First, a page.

My bias leads me to want to support what I believe, therefore, I search for support rather than something that will undermine me. This is a trap to avoid. We all have our biases, meaning we all lean towards certain types of information that we care about and it is this that opens us up to the trap of the echo chamber which can cripple our personal development if we are not careful. A judge that hears only one side of the story negates their duty to judge between two sides. Judges like that are corrupted and uninterested in the truth. If I am interested in truth then I too need to hear both sides while setting my bias aside.

The MIT Media Lab. By Knight Foundation (The MIT Media Lab) [CC BY-SA 2.0 (http://creativecommons.org/licenses/by-sa/2.0)], via Wikimedia Commons

The MIT Media Lab. By Knight Foundation

Nicholas Negroponte the M.I.T. Media Lab founder used the term ‘The Daily Me‘ in 1995 to describe a virtual newspaper that shows you articles that it thinks you will like based on what you have previously read.2 The Daily Me is the term he used for this positive reaffirmation of yourself and it worried him. He foresaw a possibility of a feedback loop that would eventually permanently alter what information someone was shown. The echo chamber.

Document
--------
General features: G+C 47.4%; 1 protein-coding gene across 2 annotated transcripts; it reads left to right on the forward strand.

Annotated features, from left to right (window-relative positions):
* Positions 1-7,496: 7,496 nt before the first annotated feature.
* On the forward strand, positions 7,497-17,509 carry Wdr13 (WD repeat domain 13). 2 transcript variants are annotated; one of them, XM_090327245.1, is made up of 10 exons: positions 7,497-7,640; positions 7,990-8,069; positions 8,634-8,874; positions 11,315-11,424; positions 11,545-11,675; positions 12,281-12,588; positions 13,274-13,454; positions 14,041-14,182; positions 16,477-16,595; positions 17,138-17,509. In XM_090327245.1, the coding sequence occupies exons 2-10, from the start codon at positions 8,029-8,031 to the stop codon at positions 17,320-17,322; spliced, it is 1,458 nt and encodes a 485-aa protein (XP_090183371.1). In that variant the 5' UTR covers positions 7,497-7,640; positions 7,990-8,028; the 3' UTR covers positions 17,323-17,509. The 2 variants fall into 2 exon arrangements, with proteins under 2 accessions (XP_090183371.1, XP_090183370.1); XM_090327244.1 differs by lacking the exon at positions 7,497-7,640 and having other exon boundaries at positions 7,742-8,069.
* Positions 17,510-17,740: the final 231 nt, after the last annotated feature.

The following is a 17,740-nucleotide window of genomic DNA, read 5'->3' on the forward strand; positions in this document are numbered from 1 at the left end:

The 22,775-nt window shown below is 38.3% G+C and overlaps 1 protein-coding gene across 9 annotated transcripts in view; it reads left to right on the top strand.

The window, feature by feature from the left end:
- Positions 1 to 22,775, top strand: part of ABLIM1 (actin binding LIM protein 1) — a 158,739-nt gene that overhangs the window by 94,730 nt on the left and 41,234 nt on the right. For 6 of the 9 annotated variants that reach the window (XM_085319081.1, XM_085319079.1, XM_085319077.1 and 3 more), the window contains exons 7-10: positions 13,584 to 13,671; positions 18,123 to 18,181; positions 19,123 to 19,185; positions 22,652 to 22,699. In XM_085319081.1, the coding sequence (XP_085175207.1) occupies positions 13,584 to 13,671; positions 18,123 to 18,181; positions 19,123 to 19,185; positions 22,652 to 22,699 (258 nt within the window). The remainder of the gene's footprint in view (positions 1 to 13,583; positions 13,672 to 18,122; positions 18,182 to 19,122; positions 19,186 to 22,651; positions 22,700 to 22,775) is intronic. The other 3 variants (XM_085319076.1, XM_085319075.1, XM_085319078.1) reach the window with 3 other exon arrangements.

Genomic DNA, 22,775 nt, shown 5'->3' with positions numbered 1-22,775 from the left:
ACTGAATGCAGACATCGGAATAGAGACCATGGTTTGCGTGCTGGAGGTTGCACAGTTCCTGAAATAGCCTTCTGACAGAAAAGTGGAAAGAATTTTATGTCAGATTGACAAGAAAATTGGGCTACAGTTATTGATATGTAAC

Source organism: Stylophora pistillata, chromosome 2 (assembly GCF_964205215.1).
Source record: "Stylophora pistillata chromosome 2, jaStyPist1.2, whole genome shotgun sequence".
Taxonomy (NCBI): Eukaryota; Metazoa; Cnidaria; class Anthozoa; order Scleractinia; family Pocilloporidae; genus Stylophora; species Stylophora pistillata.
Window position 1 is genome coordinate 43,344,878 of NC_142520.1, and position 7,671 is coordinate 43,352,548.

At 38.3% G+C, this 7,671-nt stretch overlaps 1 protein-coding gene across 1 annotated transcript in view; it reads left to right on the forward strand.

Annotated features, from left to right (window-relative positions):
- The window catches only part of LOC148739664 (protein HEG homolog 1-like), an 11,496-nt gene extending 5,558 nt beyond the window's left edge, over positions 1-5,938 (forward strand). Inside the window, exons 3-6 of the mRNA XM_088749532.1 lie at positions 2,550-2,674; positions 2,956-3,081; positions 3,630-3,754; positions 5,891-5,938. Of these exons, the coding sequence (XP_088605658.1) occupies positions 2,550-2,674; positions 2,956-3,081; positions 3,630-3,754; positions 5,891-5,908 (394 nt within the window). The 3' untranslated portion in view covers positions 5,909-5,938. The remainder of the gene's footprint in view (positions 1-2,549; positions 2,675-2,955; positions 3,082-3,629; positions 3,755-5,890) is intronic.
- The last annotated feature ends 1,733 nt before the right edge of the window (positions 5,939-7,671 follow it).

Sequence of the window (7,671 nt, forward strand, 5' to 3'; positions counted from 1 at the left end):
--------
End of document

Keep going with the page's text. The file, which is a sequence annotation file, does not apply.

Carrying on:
A current example of the Echo Chamber in action

A current extreme example of this is the radicalisation of youth by the terrorist organisation ISIS. Imagine an internet system where someone reads an article promoting extremist activity and is shown other related articles to choose from when they are finished. The more they continue reading, the more they get shown the related extremist material. Or they follow an extremist online in social networks, the system then shows them related people to follow who have similar views – extremist ones. Imagine a system where search engines then begin tailoring search results to the articles they read, showing the extremist ones towards the top and filtering away any anti-extremist ones because they are never clicked on. Most will be aware of the real life examples of youth running off to Syria having been radicalised. This is the echo chamber in action and in this case, the choices made are life threatening.

This internet system exists and you are in it. If you aren’t careful, you’ll find yourself in echo chambers without meaning to be in them simply because the system is trying to give you the results it thinks you want.

The Filter Bubble